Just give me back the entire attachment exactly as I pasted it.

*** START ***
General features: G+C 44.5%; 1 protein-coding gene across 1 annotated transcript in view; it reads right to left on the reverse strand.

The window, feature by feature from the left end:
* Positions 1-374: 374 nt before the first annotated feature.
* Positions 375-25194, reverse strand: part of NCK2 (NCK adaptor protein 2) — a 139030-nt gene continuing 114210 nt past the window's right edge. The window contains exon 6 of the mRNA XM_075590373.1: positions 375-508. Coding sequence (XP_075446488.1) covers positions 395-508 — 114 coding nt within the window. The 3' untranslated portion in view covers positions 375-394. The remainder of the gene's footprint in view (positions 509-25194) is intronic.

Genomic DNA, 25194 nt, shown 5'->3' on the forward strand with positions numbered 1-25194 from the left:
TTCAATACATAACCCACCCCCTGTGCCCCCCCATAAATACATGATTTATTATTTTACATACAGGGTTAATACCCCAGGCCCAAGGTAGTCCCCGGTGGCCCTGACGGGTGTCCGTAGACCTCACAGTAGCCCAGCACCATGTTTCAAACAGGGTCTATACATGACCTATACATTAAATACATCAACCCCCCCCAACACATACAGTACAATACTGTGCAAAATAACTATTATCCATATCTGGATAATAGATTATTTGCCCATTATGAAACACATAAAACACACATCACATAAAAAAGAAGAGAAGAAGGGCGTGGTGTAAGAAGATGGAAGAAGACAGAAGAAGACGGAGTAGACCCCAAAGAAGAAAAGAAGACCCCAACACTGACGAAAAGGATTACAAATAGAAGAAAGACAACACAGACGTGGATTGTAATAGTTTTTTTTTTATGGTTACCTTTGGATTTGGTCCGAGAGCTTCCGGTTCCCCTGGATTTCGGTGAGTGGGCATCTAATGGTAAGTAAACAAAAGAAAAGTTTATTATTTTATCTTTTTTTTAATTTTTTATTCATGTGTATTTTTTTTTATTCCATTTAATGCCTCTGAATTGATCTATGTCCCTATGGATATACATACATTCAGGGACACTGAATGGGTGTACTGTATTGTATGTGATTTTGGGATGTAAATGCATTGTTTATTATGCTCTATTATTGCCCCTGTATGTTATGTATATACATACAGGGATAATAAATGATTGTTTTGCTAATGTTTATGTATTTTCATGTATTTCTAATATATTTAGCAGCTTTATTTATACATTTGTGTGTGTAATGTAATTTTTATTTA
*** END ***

General features: G+C 44.5%; 1 protein-coding gene across 1 annotated transcript in view; it reads right to left on the reverse strand.

The window, feature by feature from the left end:
* Positions 1-374: 374 nt before the first annotated feature.
* Positions 375-25194, reverse strand: part of NCK2 (NCK adaptor protein 2) — a 139030-nt gene continuing 114210 nt past the window's right edge. The window contains exon 6 of the mRNA XM_075590373.1: positions 375-508. Coding sequence (XP_075446488.1) covers positions 395-508 — 114 coding nt within the window. The 3' untranslated portion in view covers positions 375-394. The remainder of the gene's footprint in view (positions 509-25194) is intronic.

Genomic DNA, 25194 nt, shown 5'->3' on the forward strand with positions numbered 1-25194 from the left:
TTCAATACATAACCCACCCCCTGTGCCCCCCCATAAATACATGATTTATTATTTTACATACAGGGTTAATACCCCAGGCCCAAGGTAGTCCCCGGTGGCCCTGACGGGTGTCCGTAGACCTCACAGTAGCCCAGCACCATGTTTCAAACAGGGTCTATACATGACCTATACATTAAATACATCAACCCCCCCCAACACATACAGTACAATACTGTGCAAAATAACTATTATCCATATCTGGATAATAGATTATTTGCCCATTATGAAACACATAAAACACACATCACATAAAAAAGAAGAGAAGAAGGGCGTGGTGTAAGAAGATGGAAGAAGACAGAAGAAGACGGAGTAGACCCCAAAGAAGAAAAGAAGACCCCAACACTGACGAAAAGGATTACAAATAGAAGAAAGACAACACAGACGTGGATTGTAATAGTTTTTTTTTTATGGTTACCTTTGGATTTGGTCCGAGAGCTTCCGGTTCCCCTGGATTTCGGTGAGTGGGCATCTAATGGTAAGTAAACAAAAGAAAAGTTTATTATTTTATCTTTTTTTTAATTTTTTATTCATGTGTATTTTTTTTTATTCCATTTAATGCCTCTGAATTGATCTATGTCCCTATGGATATACATACATTCAGGGACACTGAATGGGTGTACTGTATTGTATGTGATTTTGGGATGTAAATGCATTGTTTATTATGCTCTATTATTGCCCCTGTATGTTATGTATATACATACAGGGATAATAAATGATTGTTTTGCTAATGTTTATGTATTTTCATGTATTTCTAATATATTTAGCAGCTTTATTTATACATTTGTGTGTGTAATGTAATTTTTATTTA